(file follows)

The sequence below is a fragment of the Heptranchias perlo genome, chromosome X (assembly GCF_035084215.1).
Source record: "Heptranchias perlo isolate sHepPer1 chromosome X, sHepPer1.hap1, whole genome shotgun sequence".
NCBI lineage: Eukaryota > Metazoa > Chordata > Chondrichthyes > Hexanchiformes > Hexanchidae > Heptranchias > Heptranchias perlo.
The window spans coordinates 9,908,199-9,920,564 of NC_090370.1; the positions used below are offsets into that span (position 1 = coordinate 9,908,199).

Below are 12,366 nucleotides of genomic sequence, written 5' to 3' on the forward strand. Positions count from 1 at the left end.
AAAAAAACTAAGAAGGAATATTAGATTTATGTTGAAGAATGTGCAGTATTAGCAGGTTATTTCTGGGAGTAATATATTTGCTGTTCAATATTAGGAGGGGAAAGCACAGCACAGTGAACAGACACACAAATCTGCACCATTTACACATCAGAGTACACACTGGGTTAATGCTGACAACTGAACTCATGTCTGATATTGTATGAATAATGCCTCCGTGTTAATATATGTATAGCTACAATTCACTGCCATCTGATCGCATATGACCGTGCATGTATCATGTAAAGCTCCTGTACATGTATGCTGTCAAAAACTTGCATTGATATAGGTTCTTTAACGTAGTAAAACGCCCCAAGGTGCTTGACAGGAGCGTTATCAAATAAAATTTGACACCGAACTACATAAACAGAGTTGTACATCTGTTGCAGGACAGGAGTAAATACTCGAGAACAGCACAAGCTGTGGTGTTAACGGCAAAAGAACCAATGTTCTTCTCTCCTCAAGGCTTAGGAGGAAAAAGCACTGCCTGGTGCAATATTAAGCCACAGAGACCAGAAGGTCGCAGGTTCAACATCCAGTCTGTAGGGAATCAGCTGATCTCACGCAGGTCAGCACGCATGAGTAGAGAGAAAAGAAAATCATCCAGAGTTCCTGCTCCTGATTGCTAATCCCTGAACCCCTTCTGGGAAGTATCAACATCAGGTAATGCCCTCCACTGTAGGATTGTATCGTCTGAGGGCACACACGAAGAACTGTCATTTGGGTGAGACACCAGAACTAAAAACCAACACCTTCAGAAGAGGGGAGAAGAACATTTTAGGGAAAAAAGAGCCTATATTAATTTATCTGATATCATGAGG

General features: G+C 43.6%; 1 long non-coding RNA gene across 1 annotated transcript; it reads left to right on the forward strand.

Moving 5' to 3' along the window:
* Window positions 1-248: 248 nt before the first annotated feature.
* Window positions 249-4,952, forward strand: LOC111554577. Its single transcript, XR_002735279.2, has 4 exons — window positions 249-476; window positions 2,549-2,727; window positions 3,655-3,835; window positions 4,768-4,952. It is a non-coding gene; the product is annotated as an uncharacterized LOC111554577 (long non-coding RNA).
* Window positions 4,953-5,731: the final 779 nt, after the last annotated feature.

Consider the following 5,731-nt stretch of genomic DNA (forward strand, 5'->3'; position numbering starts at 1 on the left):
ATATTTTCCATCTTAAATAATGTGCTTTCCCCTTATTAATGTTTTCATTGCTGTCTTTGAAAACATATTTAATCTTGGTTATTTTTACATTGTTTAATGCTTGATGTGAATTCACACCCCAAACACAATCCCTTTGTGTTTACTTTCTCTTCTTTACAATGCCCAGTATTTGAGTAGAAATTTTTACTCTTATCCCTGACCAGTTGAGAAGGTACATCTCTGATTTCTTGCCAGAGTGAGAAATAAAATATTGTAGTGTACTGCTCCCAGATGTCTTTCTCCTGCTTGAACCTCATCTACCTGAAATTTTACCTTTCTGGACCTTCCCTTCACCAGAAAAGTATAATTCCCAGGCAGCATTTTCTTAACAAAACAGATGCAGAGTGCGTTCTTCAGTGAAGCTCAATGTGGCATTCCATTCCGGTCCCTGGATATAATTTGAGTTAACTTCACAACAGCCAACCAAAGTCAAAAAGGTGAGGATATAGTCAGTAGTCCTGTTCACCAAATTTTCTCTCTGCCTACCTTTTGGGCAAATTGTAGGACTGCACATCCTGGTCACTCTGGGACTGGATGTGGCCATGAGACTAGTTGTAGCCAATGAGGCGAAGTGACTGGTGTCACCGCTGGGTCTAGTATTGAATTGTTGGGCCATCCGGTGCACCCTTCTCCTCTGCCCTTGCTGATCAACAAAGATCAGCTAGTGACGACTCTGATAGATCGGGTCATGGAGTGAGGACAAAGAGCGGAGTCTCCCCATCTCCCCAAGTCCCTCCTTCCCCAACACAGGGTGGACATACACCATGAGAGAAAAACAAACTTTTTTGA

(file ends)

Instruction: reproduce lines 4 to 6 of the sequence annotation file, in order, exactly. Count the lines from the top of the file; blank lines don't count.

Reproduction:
The window spans coordinates 9,908,199-9,920,564 of NC_090370.1; the positions used below are offsets into that span (position 1 = coordinate 9,908,199).

Below are 12,366 nucleotides of genomic sequence, written 5' to 3' on the forward strand. Positions count from 1 at the left end.
AAAAAAACTAAGAAGGAATATTAGATTTATGTTGAAGAATGTGCAGTATTAGCAGGTTATTTCTGGGAGTAATATATTTGCTGTTCAATATTAGGAGGGGAAAGCACAGCACAGTGAACAGACACACAAATCTGCACCATTTACACATCAGAGTACACACTGGGTTAATGCTGACAACTGAACTCATGTCTGATATTGTATGAATAATGCCTCCGTGTTAATATATGTATAGCTACAATTCACTGCCATCTGATCGCATATGACCGTGCATGTATCATGTAAAGCTCCTGTACATGTATGCTGTCAAAAACTTGCATTGATATAGGTTCTTTAACGTAGTAAAACGCCCCAAGGTGCTTGACAGGAGCGTTATCAAATAAAATTTGACACCGAACTACATAAACAGAGTTGTACATCTGTTGCAGGACAGGAGTAAATACTCGAGAACAGCACAAGCTGTGGTGTTAACGGCAAAAGAACCAATGTTCTTCTCTCCTCAAGGCTTAGGAGGAAAAAGCACTGCCTGGTGCAATATTAAGCCACAGAGACCAGAAGGTCGCAGGTTCAACATCCAGTCTGTAGGGAATCAGCTGATCTCACGCAGGTCAGCACGCATGAGTAGAGAGAAAAGAAAATCATCCAGAGTTCCTGCTCCTGATTGCTAATCCCTGAACCCCTTCTGGGAAGTATCAACATCAGGTAATGCCCTCCACTGTAGGATTGTATCGTCTGAGGGCACACACGAAGAACTGTCATTTGGGTGAGACACCAGAACTAAAAACCAACACCTTCAGAAGAGGGGAGAAGAACATTTTAGGGAAAAAAGAGCCTATATTAATTTATCTGATATCATGAGG